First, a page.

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Metaverse and the Church

Photo source: https://www.forbes.com/

 

By Fr Peter St Hillaire

When I was asked to write a short article on the Church’s possible migration to metaverse services, I must admit while I heard the term before I was not too sure of what it entails. So, I did a little research to get an understanding of what metaverse is all about.

According to an article by Phyllis Zagano dated August 21, 2021, in the National Catholic Reporter, “A metaverse is a virtual world… where individuals exist as avatars… where individuals would be able to hide their identities, interact and present their views anonymously.” Incidentally I came across a video on Instagram where a 12-year-old girl was telling her father she was pregnant with her boyfriend’s baby, who happens to be a robot in her virtual world where she spends most of her time. This gave me an understanding of Zagano’s definition of metaverse.

The pandemic has indeed made the digital platforms an essential tool for connectivity, that one must have. In conversations with persons who attended Masses, prayer meetings and other Church activities via the digital platforms for the past two years, many are now comfortable fulfilling their Sunday obligation via these means. However, the realisation that the Church is evolving into the digital era, begs the question as to whether one decides to have an avatar of oneself attend Mass wherever one wants, can be seen as acceptable. This leads to another question: what about the sacramental aspect of the Mass?

The Catholic Church is a sacramental Church, and whatever sacraments are performed in this virtual reality cannot be valid. The Catechism of the Catholic Church states that “Catechesis is intrinsically linked with the whole of the liturgical and sacramental activity, for it is in the sacraments, especially in the Eucharist, that Christ Jesus works in fullness for the transformation of men” (CCC 1074).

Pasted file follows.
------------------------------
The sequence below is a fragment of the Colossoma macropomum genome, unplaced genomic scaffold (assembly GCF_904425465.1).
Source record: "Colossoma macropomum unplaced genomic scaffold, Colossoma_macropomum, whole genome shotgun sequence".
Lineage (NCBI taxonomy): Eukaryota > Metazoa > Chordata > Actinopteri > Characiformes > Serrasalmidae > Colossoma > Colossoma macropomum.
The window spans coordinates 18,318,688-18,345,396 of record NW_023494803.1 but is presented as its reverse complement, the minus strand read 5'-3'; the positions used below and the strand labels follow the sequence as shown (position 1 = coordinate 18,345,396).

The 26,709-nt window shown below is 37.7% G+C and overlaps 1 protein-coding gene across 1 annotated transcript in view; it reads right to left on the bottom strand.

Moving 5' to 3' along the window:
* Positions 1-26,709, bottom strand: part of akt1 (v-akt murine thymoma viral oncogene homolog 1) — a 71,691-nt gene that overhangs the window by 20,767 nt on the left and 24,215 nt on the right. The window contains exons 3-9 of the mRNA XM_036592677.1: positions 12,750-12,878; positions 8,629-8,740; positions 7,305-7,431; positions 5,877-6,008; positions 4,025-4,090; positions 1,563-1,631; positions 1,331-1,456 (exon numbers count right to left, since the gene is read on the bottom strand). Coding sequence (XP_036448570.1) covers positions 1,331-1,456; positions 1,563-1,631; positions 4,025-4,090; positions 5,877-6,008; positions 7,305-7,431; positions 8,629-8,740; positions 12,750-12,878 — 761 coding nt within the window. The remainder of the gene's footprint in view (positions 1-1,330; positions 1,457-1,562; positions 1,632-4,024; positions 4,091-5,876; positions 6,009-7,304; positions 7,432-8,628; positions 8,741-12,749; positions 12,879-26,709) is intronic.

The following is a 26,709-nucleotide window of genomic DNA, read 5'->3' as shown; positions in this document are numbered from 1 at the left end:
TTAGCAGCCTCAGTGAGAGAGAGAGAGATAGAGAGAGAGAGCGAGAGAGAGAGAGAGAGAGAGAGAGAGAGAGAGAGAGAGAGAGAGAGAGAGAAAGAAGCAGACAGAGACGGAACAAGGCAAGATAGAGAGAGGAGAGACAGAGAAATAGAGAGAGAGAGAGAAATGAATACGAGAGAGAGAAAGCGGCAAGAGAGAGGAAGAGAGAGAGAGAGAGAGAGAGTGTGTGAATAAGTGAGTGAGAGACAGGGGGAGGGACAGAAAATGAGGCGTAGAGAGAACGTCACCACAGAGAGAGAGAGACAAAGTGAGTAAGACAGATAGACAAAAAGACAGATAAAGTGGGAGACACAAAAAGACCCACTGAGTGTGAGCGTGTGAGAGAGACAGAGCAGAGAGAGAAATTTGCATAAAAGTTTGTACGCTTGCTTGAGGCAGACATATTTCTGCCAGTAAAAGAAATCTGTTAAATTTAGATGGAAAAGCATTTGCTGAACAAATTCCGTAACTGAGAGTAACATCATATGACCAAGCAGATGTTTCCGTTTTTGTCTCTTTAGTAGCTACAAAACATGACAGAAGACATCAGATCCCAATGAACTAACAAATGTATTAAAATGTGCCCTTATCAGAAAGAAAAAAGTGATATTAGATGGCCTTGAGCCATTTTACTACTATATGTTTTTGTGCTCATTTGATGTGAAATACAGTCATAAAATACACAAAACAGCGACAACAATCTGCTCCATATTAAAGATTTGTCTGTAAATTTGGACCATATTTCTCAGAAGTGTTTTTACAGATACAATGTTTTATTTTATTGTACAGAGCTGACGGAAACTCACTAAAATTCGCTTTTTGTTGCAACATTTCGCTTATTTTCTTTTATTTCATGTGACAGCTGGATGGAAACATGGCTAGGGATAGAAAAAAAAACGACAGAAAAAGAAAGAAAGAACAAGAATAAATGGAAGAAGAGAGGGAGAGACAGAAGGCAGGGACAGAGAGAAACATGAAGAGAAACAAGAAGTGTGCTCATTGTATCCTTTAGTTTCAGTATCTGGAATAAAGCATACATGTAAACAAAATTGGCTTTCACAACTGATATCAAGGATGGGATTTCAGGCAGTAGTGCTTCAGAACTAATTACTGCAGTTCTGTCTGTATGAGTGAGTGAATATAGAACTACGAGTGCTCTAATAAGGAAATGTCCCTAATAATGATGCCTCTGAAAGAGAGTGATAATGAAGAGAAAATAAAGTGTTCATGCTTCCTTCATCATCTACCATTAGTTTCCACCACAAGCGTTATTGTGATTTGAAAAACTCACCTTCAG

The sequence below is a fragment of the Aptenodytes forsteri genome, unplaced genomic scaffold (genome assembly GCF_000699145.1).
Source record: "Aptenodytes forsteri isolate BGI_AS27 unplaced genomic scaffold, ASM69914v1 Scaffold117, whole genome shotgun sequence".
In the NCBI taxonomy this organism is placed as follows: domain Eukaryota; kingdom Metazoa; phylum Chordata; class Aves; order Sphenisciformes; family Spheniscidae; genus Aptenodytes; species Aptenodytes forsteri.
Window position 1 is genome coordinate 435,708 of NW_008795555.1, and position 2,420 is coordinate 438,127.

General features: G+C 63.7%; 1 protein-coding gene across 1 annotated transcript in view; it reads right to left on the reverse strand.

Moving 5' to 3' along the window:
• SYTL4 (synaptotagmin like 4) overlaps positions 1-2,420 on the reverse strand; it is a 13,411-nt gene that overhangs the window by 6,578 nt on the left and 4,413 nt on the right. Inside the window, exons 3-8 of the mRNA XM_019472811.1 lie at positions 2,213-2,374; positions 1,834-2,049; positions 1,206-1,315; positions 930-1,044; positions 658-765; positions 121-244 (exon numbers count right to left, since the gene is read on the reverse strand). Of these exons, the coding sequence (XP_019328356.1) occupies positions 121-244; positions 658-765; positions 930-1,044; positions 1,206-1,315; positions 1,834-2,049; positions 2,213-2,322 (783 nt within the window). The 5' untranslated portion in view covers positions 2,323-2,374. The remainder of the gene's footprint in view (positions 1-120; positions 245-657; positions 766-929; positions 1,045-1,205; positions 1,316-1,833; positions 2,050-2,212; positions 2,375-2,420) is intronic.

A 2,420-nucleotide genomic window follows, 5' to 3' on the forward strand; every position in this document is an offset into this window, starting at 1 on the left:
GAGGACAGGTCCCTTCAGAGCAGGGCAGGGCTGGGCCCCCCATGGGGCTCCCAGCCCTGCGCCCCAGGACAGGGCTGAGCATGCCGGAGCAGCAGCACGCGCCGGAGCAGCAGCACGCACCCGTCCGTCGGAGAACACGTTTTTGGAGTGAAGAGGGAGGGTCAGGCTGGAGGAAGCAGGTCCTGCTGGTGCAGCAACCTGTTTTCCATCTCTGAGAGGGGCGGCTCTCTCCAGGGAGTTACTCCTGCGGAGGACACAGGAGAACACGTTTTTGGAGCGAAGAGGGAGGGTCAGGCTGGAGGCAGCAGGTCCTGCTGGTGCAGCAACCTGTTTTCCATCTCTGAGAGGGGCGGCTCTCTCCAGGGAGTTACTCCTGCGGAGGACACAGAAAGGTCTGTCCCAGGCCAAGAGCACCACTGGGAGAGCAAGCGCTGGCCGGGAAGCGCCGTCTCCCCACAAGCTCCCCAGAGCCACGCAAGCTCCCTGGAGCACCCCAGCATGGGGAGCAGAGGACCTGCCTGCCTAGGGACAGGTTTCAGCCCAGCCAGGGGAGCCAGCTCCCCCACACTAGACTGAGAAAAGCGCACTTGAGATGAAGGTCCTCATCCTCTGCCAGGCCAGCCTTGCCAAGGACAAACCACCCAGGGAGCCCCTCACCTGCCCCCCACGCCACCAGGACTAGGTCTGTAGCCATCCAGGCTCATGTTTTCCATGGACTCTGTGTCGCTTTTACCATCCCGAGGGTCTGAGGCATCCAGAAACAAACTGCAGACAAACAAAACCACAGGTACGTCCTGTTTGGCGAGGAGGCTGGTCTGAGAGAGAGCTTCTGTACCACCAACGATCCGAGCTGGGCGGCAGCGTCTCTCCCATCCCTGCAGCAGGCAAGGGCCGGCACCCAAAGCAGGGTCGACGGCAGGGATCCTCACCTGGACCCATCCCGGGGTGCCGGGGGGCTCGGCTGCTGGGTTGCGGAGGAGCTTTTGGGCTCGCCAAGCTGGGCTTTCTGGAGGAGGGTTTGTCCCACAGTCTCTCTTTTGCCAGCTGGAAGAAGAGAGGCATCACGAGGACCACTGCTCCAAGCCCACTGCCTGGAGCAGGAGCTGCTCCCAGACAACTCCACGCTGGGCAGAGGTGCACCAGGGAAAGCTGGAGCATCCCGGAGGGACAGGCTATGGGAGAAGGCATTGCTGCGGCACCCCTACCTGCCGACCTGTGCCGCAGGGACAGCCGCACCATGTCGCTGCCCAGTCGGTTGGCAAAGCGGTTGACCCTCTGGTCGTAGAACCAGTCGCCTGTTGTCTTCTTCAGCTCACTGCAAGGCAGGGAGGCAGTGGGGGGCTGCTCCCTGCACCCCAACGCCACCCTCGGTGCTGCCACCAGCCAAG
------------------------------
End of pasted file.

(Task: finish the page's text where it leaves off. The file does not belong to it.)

Furthermore, “Liturgical services are not private functions but are celebrations of the Church which is ‘the sacrament of unity’… For this reason, ‘rites which are meant to be celebrated in common, with the faithful present and actively participating, should as far as possible be celebrated in that way rather than by an individual and quasi-privately” (CCC 1140).

I recently watched a YouTube video with a Pastor DJ Soto where his avatar is performing a baptism in the virtual reality with the avatar of the person being baptised. This is a cause for concern as the lives lived through a virtual life can cause one’s reality to become blurred and ultimately neglected. The Catechism notes further

that: “When the faithful assemble in the same place, they are the ‘living stones,’ gathered to be ‘built into a spiritual house’” (CCC 1179). I am not sure if a spiritual house is being built in the virtual world if there is no physical gathering of the faithful.

The AEC Bishops issued a pastoral letter on communications in 2017, New Ways of Being Church in a Digital Milieu. I am certain they did not foresee this new development in the digital world. While the Church Universal embraces technology and all it offers in assisting in evangelising and conducting Church business, one must be mindful that in this new virtual reality one can lose touch with the true essence of our Catholic practice in the importance of gathering in the presence and communion of God, and therefore the physical fellowship of the people of God.





 

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